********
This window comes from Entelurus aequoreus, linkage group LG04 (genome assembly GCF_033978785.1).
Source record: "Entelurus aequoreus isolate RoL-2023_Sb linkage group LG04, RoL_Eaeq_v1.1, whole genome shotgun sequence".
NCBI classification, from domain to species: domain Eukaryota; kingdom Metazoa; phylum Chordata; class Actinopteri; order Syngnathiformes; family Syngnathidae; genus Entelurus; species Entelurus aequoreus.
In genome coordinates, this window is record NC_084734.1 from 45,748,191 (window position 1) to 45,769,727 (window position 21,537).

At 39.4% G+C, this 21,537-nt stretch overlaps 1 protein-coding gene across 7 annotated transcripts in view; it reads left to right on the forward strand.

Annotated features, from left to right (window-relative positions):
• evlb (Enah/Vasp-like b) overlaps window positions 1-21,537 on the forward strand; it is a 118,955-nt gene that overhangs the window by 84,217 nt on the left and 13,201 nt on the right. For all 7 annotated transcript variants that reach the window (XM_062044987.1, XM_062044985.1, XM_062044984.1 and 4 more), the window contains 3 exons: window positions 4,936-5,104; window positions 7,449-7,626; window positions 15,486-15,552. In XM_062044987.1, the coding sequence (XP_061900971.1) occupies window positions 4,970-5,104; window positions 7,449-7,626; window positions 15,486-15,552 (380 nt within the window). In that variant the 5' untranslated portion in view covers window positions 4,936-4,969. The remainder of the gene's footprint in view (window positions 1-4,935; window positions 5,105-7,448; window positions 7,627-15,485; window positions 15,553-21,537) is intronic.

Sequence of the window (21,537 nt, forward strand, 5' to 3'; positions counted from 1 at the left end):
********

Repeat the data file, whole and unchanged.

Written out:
This window comes from Entelurus aequoreus, linkage group LG04 (genome assembly GCF_033978785.1).
Source record: "Entelurus aequoreus isolate RoL-2023_Sb linkage group LG04, RoL_Eaeq_v1.1, whole genome shotgun sequence".
NCBI classification, from domain to species: domain Eukaryota; kingdom Metazoa; phylum Chordata; class Actinopteri; order Syngnathiformes; family Syngnathidae; genus Entelurus; species Entelurus aequoreus.
In genome coordinates, this window is record NC_084734.1 from 45,748,191 (window position 1) to 45,769,727 (window position 21,537).

At 39.4% G+C, this 21,537-nt stretch overlaps 1 protein-coding gene across 7 annotated transcripts in view; it reads left to right on the forward strand.

Annotated features, from left to right (window-relative positions):
• evlb (Enah/Vasp-like b) overlaps window positions 1-21,537 on the forward strand; it is a 118,955-nt gene that overhangs the window by 84,217 nt on the left and 13,201 nt on the right. For all 7 annotated transcript variants that reach the window (XM_062044987.1, XM_062044985.1, XM_062044984.1 and 4 more), the window contains 3 exons: window positions 4,936-5,104; window positions 7,449-7,626; window positions 15,486-15,552. In XM_062044987.1, the coding sequence (XP_061900971.1) occupies window positions 4,970-5,104; window positions 7,449-7,626; window positions 15,486-15,552 (380 nt within the window). In that variant the 5' untranslated portion in view covers window positions 4,936-4,969. The remainder of the gene's footprint in view (window positions 1-4,935; window positions 5,105-7,448; window positions 7,627-15,485; window positions 15,553-21,537) is intronic.

Sequence of the window (21,537 nt, forward strand, 5' to 3'; positions counted from 1 at the left end):